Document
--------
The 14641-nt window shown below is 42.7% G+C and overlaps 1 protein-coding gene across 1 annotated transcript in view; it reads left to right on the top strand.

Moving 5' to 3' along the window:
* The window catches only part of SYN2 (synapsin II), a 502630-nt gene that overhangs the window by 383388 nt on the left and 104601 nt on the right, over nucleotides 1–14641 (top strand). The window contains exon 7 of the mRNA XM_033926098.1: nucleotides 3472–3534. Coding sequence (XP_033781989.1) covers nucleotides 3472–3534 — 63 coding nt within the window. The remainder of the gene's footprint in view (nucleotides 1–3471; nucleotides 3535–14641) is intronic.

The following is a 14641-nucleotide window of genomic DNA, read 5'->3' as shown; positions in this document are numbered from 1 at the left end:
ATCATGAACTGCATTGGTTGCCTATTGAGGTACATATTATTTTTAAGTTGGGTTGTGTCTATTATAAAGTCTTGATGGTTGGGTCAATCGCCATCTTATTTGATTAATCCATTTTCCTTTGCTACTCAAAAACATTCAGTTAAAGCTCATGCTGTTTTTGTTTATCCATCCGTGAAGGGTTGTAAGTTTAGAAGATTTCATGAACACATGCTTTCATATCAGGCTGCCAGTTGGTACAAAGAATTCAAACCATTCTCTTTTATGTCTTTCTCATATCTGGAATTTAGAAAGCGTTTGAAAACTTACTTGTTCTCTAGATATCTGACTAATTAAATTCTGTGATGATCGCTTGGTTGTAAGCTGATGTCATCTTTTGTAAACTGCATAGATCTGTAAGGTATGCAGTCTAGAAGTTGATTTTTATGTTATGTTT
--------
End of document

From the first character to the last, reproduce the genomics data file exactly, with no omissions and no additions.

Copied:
The 14641-nt window shown below is 42.7% G+C and overlaps 1 protein-coding gene across 1 annotated transcript in view; it reads left to right on the top strand.

Moving 5' to 3' along the window:
* The window catches only part of SYN2 (synapsin II), a 502630-nt gene that overhangs the window by 383388 nt on the left and 104601 nt on the right, over nucleotides 1–14641 (top strand). The window contains exon 7 of the mRNA XM_033926098.1: nucleotides 3472–3534. Coding sequence (XP_033781989.1) covers nucleotides 3472–3534 — 63 coding nt within the window. The remainder of the gene's footprint in view (nucleotides 1–3471; nucleotides 3535–14641) is intronic.

The following is a 14641-nucleotide window of genomic DNA, read 5'->3' as shown; positions in this document are numbered from 1 at the left end:
ATCATGAACTGCATTGGTTGCCTATTGAGGTACATATTATTTTTAAGTTGGGTTGTGTCTATTATAAAGTCTTGATGGTTGGGTCAATCGCCATCTTATTTGATTAATCCATTTTCCTTTGCTACTCAAAAACATTCAGTTAAAGCTCATGCTGTTTTTGTTTATCCATCCGTGAAGGGTTGTAAGTTTAGAAGATTTCATGAACACATGCTTTCATATCAGGCTGCCAGTTGGTACAAAGAATTCAAACCATTCTCTTTTATGTCTTTCTCATATCTGGAATTTAGAAAGCGTTTGAAAACTTACTTGTTCTCTAGATATCTGACTAATTAAATTCTGTGATGATCGCTTGGTTGTAAGCTGATGTCATCTTTTGTAAACTGCATAGATCTGTAAGGTATGCAGTCTAGAAGTTGATTTTTATGTTATGTTT